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The Barriers to Disclosure and Access to Specialist Services for Ex-Armed Services Personnel in the Criminal Justice System in Wales
Swansea University Author: Jason Davies
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Executive SummaryThis study was designed to evaluate the barriers to identification and access to specialist services for ex-armed services personnel (ex-ASP) within the criminal justice system (CJS) in Wales. This evaluation was commissioned by IOM Cymru SToMP and independently conducted by researc...
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Executive SummaryThis study was designed to evaluate the barriers to identification and access to specialist services for ex-armed services personnel (ex-ASP) within the criminal justice system (CJS) in Wales. This evaluation was commissioned by IOM Cymru SToMP and independently conducted by researchers at the University of Swansea.The research was conducted between August – December 2018 across police, probation and prison services throughout Wales, as well as with relevant third sector organisations. Primary research included quantitative, qualitative and observational methods and secondary quantitative data was also used. Data included every police force, every prison and a geographically spread number of probation services across Wales. In terms of formal qualitative data, a total of 58 individuals were interviewed across these sectors. This included both staff and service users. Many others were spoken to informally through visits to institutions and attendance at meetings.The data highlighted specific issues within each sector, as well as broader ranging barriers across the criminal justice system. Operational factors were the key barrier to identification, particularly across police and probation services where, in the majority of services, service users were not directly asked if they had ever served in the armed forces. Greater availability of information, for both staff and service users, was also highlighted as a key operational issue. This was particularly shown to be the case for service users who may choose not to identify themselves. Other potentially disadvantaged groups in terms of identification and accessing specialist services were women; individuals convicted of sexual offences; individuals serving short custodial sentences or on remand and those serving community orders. Access to services was largely location dependent, both in terms of the help available and the support offered to access it. There also appeared to be a disparity between the provision offered by the third sector in prison, when compared to the experiences of individuals who had tried to access this help once back in the community. Overall, there was a clear need for greater collaborative working between the CJS and third sector, as well as for a substantial improvement in data recording and monitoring across the board.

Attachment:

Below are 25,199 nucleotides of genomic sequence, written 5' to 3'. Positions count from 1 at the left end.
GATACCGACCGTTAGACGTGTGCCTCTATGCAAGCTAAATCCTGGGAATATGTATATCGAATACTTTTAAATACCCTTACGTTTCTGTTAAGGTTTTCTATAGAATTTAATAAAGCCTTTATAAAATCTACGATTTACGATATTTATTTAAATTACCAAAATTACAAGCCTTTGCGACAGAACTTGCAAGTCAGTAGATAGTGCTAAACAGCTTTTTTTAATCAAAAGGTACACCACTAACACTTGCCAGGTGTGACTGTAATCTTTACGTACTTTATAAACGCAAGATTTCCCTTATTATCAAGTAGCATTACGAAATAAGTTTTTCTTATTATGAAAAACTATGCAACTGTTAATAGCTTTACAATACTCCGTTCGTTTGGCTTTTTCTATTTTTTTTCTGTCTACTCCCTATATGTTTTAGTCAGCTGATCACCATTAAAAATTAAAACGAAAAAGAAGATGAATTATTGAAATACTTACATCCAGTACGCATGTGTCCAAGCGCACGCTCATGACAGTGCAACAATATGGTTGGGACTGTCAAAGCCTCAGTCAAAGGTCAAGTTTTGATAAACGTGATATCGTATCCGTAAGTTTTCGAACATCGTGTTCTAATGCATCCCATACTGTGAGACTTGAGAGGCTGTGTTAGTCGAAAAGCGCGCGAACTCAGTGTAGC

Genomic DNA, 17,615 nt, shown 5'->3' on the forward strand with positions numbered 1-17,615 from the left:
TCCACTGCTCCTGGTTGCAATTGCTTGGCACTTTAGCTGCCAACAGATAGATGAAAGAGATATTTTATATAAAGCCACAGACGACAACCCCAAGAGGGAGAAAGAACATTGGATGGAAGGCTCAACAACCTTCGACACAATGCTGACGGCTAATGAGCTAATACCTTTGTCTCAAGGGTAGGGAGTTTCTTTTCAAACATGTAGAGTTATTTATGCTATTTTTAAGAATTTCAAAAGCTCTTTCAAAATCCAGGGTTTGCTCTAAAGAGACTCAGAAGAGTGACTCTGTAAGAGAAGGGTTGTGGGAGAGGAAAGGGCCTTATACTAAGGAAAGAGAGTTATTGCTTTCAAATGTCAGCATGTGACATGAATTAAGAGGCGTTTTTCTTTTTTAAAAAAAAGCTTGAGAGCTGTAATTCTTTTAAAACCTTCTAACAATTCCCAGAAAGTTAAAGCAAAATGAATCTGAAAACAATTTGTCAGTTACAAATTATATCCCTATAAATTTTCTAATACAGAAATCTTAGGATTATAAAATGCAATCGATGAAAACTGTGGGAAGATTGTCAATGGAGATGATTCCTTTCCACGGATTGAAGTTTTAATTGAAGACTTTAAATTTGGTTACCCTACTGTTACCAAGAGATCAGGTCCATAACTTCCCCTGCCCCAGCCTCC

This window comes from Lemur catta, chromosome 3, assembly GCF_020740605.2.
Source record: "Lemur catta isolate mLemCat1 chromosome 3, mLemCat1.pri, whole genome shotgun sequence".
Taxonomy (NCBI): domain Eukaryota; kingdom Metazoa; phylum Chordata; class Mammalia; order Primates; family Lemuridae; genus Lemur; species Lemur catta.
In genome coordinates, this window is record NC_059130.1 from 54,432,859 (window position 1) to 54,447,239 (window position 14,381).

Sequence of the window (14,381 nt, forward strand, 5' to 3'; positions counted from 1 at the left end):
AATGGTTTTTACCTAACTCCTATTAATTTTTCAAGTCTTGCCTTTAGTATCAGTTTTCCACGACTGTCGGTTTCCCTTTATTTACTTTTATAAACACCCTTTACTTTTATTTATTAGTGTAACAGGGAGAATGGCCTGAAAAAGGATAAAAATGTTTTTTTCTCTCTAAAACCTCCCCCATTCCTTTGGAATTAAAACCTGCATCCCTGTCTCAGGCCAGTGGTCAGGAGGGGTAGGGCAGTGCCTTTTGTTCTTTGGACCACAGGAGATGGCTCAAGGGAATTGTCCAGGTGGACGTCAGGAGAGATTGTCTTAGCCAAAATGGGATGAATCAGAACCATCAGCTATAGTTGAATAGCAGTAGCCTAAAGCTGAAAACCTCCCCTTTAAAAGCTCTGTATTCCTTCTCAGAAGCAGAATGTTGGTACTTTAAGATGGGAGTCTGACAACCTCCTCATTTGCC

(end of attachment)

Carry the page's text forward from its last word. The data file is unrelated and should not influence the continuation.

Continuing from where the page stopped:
Report commissioned by the Integrated Offender Management Board on behalf of National Probation Service in Wales and Partnerships.
Faculty of Medicine, Health and Life Sciences